It was a steady stream of visitors at the tiny Westmead community hall that was hosting Art By Heart. By the end of the day, some 600 people had walked through the art and craft exhibition, buying up big time and enjoying the works on display.
A first of its kind in Sydney’s Indian community, the art and craft fair was a grassroots initiative led by jewellery designer Darshana Wadnere.
It brought together artists from the world of decoupage, origami, candle-making, clay flowers, ceramics, crochet, succulents and jewellery design, and at least four different styles of painting including Worli, Gond, Madhubani, rangoli board and contemporary.
While we have seen similar artisan-based businesses and home-based art and craft creators out in the community during our festive melas and more recently on Facebook groups, Art By Heart was the first time they all came together to exhibit under one large platform.
“There are many extremely talented artists in our community, but art lovers do not have access to them,” Darshana told Indian Link. “There’s a clear disconnect; we needed a common platform to showcase our art and craft.”
Darshana misses the large-scale artisan exhibitions back home which are held regularly.
“Whichever part of India you come from, you’d frequent these exhibitions to enjoy and purchase beautiful and unique artware and merchandise.”
Wishing to reimagine the “exhibition”, Darshana put the word out on social media, and was floored by the response.
“Not only artists but volunteers came forward too, and we got help and advise from various sources.”
Artists Sanjyot Firke, Shraddha Gupte, Shweta Doke and Vaishali Hingmire, became partners-in-crime, perhaps much-needed, as the 14 stalls were quickly booked. More requests for stalls had to be turned down. Some 250 people registered an interest to visit.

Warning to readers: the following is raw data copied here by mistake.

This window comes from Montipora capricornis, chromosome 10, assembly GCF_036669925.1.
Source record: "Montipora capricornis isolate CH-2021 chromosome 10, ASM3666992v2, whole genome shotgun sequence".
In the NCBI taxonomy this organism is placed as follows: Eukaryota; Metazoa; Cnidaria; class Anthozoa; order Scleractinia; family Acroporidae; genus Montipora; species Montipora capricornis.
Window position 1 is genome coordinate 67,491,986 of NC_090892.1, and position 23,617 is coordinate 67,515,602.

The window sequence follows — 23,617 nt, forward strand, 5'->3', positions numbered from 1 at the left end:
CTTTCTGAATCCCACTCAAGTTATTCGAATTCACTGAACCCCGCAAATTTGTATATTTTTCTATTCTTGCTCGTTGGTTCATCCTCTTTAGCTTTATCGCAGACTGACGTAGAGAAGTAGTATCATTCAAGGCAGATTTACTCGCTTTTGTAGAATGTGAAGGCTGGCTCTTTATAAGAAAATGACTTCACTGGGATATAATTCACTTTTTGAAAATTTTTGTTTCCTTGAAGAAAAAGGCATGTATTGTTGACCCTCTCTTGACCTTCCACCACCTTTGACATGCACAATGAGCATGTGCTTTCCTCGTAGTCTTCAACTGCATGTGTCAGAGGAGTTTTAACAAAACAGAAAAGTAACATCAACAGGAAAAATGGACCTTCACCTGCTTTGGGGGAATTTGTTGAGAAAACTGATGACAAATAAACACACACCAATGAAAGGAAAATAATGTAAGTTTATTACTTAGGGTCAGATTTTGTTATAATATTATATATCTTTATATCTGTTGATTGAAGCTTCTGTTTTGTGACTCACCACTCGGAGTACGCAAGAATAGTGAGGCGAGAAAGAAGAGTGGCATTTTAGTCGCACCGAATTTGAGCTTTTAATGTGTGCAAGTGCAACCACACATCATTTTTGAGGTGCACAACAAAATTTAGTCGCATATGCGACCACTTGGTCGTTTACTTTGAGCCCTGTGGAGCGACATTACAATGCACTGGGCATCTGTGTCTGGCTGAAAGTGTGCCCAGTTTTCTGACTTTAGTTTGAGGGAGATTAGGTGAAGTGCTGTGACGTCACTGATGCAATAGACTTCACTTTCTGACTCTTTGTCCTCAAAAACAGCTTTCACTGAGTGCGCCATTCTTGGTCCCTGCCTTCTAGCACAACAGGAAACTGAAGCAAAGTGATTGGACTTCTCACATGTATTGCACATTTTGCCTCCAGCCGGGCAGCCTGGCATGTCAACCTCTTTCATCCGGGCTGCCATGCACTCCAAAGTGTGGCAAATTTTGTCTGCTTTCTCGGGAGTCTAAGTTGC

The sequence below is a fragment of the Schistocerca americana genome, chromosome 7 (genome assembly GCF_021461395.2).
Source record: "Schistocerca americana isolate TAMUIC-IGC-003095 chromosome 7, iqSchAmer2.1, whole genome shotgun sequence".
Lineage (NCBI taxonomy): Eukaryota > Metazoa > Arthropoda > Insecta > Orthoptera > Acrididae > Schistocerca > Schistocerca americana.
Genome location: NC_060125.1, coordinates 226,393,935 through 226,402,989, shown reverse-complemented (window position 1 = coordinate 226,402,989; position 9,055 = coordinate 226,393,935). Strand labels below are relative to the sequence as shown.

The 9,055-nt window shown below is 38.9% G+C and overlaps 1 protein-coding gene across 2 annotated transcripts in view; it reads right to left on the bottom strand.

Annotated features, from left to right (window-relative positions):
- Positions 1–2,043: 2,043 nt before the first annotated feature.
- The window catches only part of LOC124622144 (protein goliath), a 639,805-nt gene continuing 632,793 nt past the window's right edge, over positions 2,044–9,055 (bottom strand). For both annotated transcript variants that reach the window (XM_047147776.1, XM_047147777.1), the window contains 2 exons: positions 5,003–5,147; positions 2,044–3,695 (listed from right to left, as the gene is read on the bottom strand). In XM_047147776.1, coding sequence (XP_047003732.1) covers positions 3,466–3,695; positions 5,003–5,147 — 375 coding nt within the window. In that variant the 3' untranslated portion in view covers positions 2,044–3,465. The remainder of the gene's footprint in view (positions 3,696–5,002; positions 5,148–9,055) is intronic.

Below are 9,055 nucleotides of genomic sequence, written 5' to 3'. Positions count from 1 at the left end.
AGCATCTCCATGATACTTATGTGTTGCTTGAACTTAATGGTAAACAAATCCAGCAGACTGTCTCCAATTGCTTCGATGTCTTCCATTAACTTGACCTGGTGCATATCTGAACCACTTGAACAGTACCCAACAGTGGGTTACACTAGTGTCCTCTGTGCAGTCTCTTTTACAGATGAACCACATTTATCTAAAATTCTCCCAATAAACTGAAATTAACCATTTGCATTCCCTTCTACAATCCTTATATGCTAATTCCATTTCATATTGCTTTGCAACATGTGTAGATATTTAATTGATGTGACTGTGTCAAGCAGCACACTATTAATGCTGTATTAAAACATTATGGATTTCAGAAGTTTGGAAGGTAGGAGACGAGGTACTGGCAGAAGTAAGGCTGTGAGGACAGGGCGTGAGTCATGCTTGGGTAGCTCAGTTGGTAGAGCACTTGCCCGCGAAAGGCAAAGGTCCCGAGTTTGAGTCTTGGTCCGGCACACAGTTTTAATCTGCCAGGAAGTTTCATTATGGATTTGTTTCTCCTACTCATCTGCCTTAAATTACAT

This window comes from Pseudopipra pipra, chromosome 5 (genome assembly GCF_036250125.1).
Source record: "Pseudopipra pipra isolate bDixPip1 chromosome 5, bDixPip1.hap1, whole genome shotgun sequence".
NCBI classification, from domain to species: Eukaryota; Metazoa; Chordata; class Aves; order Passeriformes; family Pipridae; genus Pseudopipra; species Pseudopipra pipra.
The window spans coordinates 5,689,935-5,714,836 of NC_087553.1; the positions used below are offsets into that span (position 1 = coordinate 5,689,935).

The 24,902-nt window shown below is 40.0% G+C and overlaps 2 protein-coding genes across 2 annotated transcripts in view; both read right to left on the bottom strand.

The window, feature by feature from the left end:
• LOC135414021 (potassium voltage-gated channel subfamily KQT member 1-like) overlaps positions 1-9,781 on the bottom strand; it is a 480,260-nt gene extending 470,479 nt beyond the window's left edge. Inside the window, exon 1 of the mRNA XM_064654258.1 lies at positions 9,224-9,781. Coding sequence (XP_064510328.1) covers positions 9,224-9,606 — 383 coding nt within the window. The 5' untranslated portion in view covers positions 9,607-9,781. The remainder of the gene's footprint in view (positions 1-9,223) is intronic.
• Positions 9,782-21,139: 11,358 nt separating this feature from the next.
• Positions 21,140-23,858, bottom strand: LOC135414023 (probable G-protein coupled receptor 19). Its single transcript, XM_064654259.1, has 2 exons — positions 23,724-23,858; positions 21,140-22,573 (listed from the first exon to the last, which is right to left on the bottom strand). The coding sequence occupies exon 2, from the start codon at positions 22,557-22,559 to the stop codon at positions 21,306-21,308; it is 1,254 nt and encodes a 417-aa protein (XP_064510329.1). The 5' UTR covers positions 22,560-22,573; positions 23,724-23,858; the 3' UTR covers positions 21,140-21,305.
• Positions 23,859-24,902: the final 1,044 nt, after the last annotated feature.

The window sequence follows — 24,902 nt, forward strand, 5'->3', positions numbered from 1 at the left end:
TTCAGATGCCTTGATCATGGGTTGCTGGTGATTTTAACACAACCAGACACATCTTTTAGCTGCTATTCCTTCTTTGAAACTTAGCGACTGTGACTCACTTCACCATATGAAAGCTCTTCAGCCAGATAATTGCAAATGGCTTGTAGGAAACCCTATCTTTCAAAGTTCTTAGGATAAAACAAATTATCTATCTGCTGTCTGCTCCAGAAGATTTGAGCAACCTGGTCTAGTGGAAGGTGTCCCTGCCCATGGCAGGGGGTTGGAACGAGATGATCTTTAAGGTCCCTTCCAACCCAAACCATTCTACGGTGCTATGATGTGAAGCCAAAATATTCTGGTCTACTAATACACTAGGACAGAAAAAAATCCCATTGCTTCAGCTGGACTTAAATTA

On the day however, 600 people rocked up.
They all walked out carrying bags – of some pretty good quality merchandise.
“Our feedback forms showed our patrons were delighted to see the variety and the high quality of art presented at the markets. They asked when the next market will be held, suggesting bigger venues to incorporate more stalls.”
For the exhibitors themselves, it was a satisfying experience for two solid reasons: one, each reported sales of 80-85%; and two, they had become happy members of a new art community.
Was it like the quintessential Indian “exhibition”? You could say so, but we’d prefer to give it an Aussie touch: the Rocks Market, community style.
As Sydney’s Indian community has grown, we’ve seen promising platforms emerge in the cultural scene for music, dance, theatre; in sport, and in literature to some extent. The art scene has thus far remained elusive as a large-scale community outlet – we can only hope Darshana’s early efforts to attenuate this, will pave new pathways.
Meanwhile, watch this space for the next event by Art By Heart.
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